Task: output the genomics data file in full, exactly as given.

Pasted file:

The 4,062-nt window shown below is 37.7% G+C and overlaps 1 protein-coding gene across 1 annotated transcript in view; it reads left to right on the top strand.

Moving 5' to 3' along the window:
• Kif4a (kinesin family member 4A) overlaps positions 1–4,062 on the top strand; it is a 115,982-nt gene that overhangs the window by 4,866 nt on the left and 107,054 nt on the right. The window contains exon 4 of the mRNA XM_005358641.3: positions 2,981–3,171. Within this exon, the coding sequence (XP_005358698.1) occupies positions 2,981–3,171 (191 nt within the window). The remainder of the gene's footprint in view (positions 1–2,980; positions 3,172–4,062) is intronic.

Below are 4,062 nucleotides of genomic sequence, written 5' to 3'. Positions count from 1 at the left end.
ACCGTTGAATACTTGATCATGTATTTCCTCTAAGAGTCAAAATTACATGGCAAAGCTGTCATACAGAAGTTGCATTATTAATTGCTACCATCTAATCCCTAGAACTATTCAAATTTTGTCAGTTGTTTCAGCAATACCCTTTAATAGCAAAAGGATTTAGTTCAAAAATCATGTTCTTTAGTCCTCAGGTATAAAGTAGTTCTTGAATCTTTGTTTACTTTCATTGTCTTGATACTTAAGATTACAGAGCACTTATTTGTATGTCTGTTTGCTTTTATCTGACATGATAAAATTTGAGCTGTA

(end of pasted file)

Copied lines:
The 4,062-nt window shown below is 37.7% G+C and overlaps 1 protein-coding gene across 1 annotated transcript in view; it reads left to right on the top strand.

Moving 5' to 3' along the window:
• Kif4a (kinesin family member 4A) overlaps positions 1–4,062 on the top strand; it is a 115,982-nt gene that overhangs the window by 4,866 nt on the left and 107,054 nt on the right. The window contains exon 4 of the mRNA XM_005358641.3: positions 2,981–3,171. Within this exon, the coding sequence (XP_005358698.1) occupies positions 2,981–3,171 (191 nt within the window). The remainder of the gene's footprint in view (positions 1–2,980; positions 3,172–4,062) is intronic.

Below are 4,062 nucleotides of genomic sequence, written 5' to 3'. Positions count from 1 at the left end.
ACCGTTGAATACTTGATCATGTATTTCCTCTAAGAGTCAAAATTACATGGCAAAGCTGTCATACAGAAGTTGCATTATTAATTGCTACCATCTAATCCCTAGAACTATTCAAATTTTGTCAGTTGTTTCAGCAATACCCTTTAATAGCAAAAGGATTTAGTTCAAAAATCATGTTCTTTAGTCCTCAGGTATAAAGTAGTTCTTGAATCTTTGTTTACTTTCATTGTCTTGATACTTAAGATTACAGAGCACTTATTTGTATGTCTGTTTGCTTTTATCTGACATGATAAAATTTGAGCTGTA